Beyond arms control: challenges and choices for nuclear disarmament
Beyond arms control is a collaborative work of non-governmental researchers and activists who critically examine the mainstream discourse of nuclear weapons.
Beyond arms control: challenges and choices for nuclear disarmament is a collaborative work of non-governmental researchers and activists who critically examine the mainstream discourse of nuclear weapons. The book explores some of the most important challenges that governments and civil society will face at the 2010 NPT Review Conference and beyond, highlighting the prospects and pitfalls for nuclear disarmament in the current world order. Throughout, the authors demonstrate that nuclear disarmament must be pursued in the context of a broader movement for social and economic justice and equality.
Abolishing nuclear weapons without affecting change in the systems that sustain, promote, and in fact require the existence of nuclear weapons to survive is impossible. The military utility of nuclear weapons may be diminishing in the current world order, but nuclear weapons and nuclear power are still useful to the economic and political elite of many countries and will thus be pursued by others seeking the same elite status. The first step on this road is distinguishing the rhetoric from the reality and creating a new discourse for nuclear disarmament that promotes true human security.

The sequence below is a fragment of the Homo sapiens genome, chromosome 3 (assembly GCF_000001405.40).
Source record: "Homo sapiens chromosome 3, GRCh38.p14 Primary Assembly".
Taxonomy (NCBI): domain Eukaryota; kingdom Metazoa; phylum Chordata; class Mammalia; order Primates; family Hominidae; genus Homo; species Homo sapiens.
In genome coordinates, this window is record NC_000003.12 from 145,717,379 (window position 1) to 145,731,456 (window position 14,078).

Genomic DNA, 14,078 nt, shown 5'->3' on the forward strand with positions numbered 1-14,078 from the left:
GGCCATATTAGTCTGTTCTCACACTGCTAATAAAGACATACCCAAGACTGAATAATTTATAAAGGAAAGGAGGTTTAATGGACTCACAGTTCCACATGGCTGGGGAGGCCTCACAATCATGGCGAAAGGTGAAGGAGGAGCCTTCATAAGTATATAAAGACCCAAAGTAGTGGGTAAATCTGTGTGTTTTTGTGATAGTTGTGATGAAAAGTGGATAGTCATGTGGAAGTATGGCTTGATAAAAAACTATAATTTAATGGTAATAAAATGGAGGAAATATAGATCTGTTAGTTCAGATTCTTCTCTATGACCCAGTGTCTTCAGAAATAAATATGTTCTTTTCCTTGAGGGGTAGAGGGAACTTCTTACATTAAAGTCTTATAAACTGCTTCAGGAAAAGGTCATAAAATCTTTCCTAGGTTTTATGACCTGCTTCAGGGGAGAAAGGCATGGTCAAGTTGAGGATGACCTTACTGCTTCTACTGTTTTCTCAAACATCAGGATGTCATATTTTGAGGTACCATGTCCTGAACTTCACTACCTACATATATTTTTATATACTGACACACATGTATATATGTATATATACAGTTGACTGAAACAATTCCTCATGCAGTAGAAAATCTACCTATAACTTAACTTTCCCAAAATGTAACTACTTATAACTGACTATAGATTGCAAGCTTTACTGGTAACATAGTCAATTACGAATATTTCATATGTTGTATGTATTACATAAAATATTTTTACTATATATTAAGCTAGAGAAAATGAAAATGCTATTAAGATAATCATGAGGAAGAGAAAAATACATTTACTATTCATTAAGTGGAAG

Edited by Ray Acheson
Published by Reaching Critical Will, a project of the Women’s International League for Peace and Freedom
PART I: CHALLENGES
1. Rhetoric vs. reality: the political economy of nuclear weapons and their elimination: Darwin BondGraham, Jacqueline Cabasso, Nicholas Robinson, Will Parrish, and Ray Acheson
2. NATO nuclear sharing: an anachronistic obstacle to nuclear disarmament and regional security: Martin Butcher and Nicola Butler
3. US-UK nuclear sharing: deterring disarmament: John Ainslie
4. Nuclear energy: shackling progress toward a nuclear weapon free world
5. The US-India nuclear deal: violating norms, terminating futures: Andrew Lichterman and M.V. Ramana
6. Nuclear futures for the Middle East: impact on the goal of a weapons of mass destruction: Merav Datan
7. Iran's challenge to the nuclear order: Michael Veiluva
8. Missiles, missile defence, and space weapons: Jürgen Scheffran, Ray Acheson, and Andrew Lichterman
PART II: CHOICES
9. Dismantling discourses: nuclear weapons and human security: Jacqueline Cabasso and Ray Acheson
10. The relevance of gender for eliminating weapons of mass destruction: Carol Cohn with Felicity Hill and Sara Ruddick
11. Reaching nuclear disarmament: John Burroughs
12. A nuclear weapons convention: framework for a nuclear weapon free world: John Loretz, Jürgen Scheffran, Alyn Ware, and Tim Wright
13. Toward a fissile material (cut-off) treaty: Zia Mian
14. Learn, adapt, succeed: potential lessons from the Ottawa and Oslo processes for other disarmament and arms control challenges: John Borrie, Maya Brehm, Silvia Cattaneo, and David Atwood
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